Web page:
The Vietnam War Memorial on the Oregon State Capitol Grounds is a Mixture of Art, Nature and Tradition

Silhouettes of soldiers saluting and vietnam Campaign Ribbon with text Vietnam War Veteran.-cm

By:  Steve Bates

The design of the Vietnam War Memorial on the Oregon State Grounds is more than a traditional memorial.  While the memorial is meant to honor all Vietnam veterans and all who served in the United States Military from 1955-1975, it includes symbolism and visual art.

Because of skyrocketing construction costs, the memorial was divided into two phases.  Rather than waiting for full funding, it was determined that a portion of the memorial should be constructed in 2024.  Phase 1 is close to becoming a reality.  The construction documents are completed and the building permit process has been started.  On March 29, 2024, the 50th Vietnam Veterans Day, a ground breaking ceremony took place.

The location of the memorial will be to the south of the World War II Memorial in Willson Park of the Oregon State Capitol Park.  The southwest corner of Willson Park is located near the junction of State and Cottage streets.  This area includes many mature trees and plantings.  All of the existing trees are included in the design of the memorial to embrace nature as a means to create a memorial that will be inviting and a place of reflection.

Phase 1 includes the following features and elements:

  • A column wall of 46 Pennsylvania black granite columns
  • A tribute to all military branches that served in Vietnam
  • A “Welcome Home” Exhibit
  • A list of almost 800 names of Oregonians who died in Vietnam
  • A tribute to those who came home and suffered because of their service
  • A sculpture entitled “A Soldier’s Return” by Libby Carruth
  • A gathering area
  • A donor recognition exhibit

Unlike the adjacent World War II Memorial, the Vietnam War Memorial will have a column wall.  The World War II Memorial has a solid L shaped wall.  This symbolizes the solid support of the citizenry for the war effort. The Vietnam War Memorial will have a series of columns to make the L shaped memorial wall; not a solid wall, but a broken wall.  This symbolizes the division of the war effort support and the fractured society that resulted.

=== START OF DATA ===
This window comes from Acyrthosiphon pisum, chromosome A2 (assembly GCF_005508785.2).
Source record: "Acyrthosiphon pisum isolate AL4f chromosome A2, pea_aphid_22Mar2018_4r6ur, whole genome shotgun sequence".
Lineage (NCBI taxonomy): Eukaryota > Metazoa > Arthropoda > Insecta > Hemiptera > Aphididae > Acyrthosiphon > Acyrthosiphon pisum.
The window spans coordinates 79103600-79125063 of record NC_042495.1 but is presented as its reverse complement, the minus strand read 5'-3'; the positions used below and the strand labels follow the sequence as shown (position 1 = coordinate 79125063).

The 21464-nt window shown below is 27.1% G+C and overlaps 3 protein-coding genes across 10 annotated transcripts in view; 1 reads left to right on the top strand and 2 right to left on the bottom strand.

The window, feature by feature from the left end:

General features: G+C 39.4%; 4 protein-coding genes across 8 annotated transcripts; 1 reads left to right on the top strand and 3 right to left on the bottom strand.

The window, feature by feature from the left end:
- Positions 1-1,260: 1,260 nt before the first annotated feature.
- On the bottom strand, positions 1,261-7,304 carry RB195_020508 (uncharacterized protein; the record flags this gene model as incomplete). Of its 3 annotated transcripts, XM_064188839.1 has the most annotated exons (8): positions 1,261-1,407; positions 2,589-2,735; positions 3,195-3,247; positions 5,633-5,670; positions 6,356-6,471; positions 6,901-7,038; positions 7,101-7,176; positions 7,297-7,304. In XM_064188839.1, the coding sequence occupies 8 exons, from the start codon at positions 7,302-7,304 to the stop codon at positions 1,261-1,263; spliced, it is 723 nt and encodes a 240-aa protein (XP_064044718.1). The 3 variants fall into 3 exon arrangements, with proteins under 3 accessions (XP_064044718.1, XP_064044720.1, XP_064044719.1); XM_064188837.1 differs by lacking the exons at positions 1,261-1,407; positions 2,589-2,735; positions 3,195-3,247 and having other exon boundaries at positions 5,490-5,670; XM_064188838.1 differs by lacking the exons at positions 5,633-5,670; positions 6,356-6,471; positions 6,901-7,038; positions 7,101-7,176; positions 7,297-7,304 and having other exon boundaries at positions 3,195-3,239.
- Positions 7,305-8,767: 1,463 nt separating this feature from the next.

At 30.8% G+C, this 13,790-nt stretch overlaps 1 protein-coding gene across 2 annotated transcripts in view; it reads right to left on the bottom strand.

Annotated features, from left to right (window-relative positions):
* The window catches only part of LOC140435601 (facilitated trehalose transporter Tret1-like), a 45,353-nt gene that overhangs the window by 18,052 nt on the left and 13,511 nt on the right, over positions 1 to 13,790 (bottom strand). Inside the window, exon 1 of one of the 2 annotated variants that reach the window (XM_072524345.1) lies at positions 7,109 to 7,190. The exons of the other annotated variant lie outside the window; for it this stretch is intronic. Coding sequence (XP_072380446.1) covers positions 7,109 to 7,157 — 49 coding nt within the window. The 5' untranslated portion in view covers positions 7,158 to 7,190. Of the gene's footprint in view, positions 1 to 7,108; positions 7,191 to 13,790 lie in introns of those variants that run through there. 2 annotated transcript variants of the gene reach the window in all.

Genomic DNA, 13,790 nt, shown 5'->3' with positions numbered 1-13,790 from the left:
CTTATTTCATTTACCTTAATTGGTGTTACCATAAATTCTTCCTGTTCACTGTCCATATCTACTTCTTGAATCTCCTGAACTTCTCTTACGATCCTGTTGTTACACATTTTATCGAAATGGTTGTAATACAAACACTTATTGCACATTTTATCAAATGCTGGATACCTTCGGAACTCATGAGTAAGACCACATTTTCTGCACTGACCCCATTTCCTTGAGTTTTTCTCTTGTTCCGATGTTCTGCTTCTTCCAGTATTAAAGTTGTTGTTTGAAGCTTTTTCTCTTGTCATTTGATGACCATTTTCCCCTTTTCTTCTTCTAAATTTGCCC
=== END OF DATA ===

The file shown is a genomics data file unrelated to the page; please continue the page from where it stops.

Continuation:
One of the columns will bear the engraved emblems of the Army, Marines, Navy, Air Force and Coast Guard; the five military branches that were engaged in the Vietnam War.

At each entrance, there will be a “Welcome Home” column.  The engraved exhibit will detail the lack of respect that the Vietnam veterans received when they came home and explain why Vietnam veterans developed this greeting to honor one another.

The memorial columns will list the Oregonians who gave the ultimate sacrifice in Vietnam.
The names will include the military rank title of these heroes.  The names will be listed by community/home of record for ease of location.  There will be special designations for those Missing in Action and Medal of Honor recipients.

Another column is set aside to honor those who came home and suffered from their physical and invisible wounds that resulted from their service in addition to those who suffered from the effects of chemical exposures.

The sculpture by Libby Carruth of Portland depicts a returning soldier that is apparently saluting the flag, but, his face shows a confused look and his hand is gripping his shirt demonstrating the frustration of the returning Vietnam soldier who was ridiculed for serving his country with dignity and honor.

The gathering area with bench seating will allow various types of events to take place at the memorial.

Finally, a donor recognition exhibit will bear the names of those who donated $5,000 or more to help finance the project.

This Vietnam Veterans Memorial will be unlike any other.  It will be a place of reflection where art, nature and tradition are intertwined.

Additional funding is needed to complete this memorial.

Contributions can be made by credit card at:

Or, by sending a check to:
Vietnam War Memorial Fund
P O Box 1448
Boring, Oregon 97009

About the author:  Steve Bates has resided in Boring for 47 years and is a Life Member of the Associates of Vietnam Veterans of America and an Honorary Life Member of the Vietnam Veterans of America.  He serves as Chair of the Committee on Memorials and Remembrance and President of the Vietnam War Memorial Fund.  He can be reached at: